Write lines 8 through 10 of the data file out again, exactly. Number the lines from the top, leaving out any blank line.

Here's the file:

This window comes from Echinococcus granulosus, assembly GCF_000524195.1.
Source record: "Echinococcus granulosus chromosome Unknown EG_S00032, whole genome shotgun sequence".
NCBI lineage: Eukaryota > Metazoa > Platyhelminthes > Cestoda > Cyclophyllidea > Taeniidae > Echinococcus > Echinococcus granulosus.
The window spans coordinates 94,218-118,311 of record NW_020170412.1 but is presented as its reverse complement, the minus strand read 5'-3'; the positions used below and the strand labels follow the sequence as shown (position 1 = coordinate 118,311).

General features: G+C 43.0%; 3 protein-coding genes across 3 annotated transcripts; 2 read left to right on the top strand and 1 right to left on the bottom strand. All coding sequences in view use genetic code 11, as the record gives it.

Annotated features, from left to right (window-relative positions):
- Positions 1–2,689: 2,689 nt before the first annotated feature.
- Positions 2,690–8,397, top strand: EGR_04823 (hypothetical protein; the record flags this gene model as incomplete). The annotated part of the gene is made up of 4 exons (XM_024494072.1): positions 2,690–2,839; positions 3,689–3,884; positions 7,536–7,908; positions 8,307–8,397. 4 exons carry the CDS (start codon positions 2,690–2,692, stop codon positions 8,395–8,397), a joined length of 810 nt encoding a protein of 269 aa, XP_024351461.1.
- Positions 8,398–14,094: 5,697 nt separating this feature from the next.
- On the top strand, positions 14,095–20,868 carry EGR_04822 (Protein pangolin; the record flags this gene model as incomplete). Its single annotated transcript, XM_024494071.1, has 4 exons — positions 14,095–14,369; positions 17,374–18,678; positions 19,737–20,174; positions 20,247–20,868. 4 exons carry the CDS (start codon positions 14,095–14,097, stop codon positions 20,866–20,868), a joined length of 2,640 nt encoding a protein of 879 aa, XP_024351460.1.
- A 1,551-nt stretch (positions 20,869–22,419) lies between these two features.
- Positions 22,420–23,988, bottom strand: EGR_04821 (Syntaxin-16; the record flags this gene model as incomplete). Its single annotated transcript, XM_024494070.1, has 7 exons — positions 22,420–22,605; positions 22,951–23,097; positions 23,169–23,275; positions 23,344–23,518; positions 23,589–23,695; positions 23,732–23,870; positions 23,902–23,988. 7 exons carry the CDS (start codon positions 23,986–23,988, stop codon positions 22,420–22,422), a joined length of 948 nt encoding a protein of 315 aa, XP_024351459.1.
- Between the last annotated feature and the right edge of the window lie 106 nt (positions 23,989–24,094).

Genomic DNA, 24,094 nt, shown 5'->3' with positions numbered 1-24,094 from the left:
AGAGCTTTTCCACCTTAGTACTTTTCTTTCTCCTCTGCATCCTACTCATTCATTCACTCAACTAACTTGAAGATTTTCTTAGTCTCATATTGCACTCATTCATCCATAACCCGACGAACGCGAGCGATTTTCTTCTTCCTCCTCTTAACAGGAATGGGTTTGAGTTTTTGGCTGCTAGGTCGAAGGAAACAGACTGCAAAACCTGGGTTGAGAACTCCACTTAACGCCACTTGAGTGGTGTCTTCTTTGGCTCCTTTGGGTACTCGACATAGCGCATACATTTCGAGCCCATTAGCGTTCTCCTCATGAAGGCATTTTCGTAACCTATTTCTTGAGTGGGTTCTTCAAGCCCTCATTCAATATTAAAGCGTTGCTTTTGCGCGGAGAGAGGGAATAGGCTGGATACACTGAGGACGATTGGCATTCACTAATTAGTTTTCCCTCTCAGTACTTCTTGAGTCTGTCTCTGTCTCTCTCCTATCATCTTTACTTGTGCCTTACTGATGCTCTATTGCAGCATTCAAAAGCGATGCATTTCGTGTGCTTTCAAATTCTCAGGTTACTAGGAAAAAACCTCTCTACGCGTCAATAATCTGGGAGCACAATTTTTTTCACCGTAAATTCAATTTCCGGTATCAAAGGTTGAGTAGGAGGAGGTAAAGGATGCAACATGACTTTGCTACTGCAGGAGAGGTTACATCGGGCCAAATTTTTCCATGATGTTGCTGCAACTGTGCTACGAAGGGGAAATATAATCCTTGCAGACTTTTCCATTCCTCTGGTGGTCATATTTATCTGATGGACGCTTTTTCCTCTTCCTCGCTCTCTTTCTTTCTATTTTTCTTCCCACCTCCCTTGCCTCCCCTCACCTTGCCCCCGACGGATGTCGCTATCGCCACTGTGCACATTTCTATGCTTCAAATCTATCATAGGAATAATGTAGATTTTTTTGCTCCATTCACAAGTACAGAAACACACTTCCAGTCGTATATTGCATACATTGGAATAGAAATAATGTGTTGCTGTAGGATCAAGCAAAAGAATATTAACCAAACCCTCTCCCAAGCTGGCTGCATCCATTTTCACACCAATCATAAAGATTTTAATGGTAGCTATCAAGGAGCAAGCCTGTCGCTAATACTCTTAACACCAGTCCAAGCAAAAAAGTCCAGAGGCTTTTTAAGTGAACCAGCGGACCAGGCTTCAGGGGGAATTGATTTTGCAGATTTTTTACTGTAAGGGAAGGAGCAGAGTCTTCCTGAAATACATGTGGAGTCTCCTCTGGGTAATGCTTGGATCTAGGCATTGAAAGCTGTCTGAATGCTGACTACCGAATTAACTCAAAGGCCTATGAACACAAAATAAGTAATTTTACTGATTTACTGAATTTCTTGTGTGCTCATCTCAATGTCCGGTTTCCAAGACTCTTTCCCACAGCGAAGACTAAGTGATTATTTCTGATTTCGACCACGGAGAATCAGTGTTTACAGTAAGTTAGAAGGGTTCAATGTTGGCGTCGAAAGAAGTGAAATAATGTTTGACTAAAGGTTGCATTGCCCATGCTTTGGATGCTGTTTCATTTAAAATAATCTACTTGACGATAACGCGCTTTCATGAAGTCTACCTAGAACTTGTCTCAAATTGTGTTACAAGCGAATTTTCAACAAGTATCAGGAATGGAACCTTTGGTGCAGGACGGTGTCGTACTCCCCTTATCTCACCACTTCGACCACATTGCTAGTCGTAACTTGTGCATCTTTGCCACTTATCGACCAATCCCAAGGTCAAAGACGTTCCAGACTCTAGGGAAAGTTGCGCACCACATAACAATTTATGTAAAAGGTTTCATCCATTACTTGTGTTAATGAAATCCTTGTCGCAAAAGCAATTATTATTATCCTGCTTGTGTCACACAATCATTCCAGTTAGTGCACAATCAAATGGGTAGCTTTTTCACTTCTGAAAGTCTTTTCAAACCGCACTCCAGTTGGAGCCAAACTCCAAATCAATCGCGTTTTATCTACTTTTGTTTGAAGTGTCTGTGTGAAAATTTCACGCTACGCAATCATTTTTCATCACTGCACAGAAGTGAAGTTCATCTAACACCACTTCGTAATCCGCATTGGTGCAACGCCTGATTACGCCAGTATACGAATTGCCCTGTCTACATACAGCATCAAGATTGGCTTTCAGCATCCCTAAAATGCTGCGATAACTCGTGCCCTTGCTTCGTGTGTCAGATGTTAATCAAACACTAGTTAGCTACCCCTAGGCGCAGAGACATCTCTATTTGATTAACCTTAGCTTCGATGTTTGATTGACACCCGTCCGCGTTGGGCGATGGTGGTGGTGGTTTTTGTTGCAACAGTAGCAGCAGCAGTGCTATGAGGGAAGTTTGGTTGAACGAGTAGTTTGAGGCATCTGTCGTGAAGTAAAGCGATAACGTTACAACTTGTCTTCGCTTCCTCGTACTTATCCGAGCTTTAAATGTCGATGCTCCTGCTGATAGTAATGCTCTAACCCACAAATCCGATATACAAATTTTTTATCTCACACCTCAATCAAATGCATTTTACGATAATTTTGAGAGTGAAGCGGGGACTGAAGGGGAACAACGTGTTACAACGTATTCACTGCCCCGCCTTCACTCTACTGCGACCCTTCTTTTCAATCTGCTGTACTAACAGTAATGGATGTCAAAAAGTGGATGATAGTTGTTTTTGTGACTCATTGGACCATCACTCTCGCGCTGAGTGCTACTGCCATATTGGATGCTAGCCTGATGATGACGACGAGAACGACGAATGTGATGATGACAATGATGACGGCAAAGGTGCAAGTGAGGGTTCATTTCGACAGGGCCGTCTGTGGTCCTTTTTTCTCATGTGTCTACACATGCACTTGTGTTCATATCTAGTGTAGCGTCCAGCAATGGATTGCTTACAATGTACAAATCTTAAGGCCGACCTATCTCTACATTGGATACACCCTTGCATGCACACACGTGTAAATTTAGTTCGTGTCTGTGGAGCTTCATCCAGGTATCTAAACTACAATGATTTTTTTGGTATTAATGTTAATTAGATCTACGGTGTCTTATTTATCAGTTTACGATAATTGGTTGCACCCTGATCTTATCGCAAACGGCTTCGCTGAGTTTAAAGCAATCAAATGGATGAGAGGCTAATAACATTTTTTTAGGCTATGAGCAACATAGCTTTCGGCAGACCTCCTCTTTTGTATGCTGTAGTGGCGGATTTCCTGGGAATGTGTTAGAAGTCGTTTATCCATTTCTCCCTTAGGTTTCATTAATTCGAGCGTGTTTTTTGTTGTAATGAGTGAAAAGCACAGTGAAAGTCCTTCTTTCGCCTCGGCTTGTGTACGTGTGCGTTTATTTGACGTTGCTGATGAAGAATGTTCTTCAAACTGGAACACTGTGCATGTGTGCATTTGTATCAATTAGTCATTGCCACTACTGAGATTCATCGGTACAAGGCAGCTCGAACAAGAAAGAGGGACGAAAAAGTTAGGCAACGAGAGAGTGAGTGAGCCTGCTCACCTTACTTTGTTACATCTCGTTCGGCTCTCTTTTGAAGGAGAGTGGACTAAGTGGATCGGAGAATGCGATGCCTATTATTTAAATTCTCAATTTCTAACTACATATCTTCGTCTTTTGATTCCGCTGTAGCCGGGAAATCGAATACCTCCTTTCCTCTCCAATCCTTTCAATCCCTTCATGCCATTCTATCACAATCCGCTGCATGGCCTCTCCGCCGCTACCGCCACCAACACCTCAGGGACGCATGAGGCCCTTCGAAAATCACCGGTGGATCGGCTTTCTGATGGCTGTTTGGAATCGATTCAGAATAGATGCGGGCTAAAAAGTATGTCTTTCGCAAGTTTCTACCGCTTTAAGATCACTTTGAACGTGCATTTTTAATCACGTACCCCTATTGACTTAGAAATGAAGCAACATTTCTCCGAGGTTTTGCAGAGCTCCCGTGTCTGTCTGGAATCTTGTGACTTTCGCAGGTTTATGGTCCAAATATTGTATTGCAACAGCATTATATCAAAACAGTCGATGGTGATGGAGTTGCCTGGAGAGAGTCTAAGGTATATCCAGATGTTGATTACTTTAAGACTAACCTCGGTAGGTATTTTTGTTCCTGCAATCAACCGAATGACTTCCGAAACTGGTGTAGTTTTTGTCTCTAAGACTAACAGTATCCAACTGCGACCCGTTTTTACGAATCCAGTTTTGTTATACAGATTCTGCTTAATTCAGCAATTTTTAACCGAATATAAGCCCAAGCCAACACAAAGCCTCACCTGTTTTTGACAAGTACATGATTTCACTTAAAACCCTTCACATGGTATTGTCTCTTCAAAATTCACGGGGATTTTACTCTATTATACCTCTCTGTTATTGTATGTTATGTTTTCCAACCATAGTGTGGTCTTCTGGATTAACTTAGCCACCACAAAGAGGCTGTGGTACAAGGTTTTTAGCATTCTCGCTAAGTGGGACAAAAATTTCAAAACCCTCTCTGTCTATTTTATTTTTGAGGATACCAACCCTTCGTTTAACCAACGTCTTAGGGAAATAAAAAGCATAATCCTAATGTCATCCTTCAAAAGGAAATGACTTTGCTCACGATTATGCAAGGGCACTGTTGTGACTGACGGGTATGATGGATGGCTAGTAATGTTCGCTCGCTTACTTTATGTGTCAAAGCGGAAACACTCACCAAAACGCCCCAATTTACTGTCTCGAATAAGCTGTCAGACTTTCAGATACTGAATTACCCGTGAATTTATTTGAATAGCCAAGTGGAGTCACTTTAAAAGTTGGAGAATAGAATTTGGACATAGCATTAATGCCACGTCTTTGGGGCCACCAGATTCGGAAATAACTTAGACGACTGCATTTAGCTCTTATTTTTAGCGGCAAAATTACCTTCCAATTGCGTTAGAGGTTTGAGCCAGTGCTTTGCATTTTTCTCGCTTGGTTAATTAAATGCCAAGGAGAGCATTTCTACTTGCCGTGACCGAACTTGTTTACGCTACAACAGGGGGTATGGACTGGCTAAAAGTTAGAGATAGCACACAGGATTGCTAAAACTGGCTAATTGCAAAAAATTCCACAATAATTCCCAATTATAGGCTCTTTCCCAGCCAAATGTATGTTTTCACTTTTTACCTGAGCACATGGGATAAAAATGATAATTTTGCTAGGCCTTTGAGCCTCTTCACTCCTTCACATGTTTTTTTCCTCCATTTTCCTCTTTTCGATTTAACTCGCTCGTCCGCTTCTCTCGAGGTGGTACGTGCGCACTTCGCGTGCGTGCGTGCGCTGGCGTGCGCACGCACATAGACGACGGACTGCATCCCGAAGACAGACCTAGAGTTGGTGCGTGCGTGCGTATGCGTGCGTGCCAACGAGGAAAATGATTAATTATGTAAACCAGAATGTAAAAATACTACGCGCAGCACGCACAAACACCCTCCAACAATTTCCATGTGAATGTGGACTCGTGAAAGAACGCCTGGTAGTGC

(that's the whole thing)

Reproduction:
- Positions 2,690–8,397, top strand: EGR_04823 (hypothetical protein; the record flags this gene model as incomplete). The annotated part of the gene is made up of 4 exons (XM_024494072.1): positions 2,690–2,839; positions 3,689–3,884; positions 7,536–7,908; positions 8,307–8,397. 4 exons carry the CDS (start codon positions 2,690–2,692, stop codon positions 8,395–8,397), a joined length of 810 nt encoding a protein of 269 aa, XP_024351461.1.
- Positions 8,398–14,094: 5,697 nt separating this feature from the next.
- On the top strand, positions 14,095–20,868 carry EGR_04822 (Protein pangolin; the record flags this gene model as incomplete). Its single annotated transcript, XM_024494071.1, has 4 exons — positions 14,095–14,369; positions 17,374–18,678; positions 19,737–20,174; positions 20,247–20,868. 4 exons carry the CDS (start codon positions 14,095–14,097, stop codon positions 20,866–20,868), a joined length of 2,640 nt encoding a protein of 879 aa, XP_024351460.1.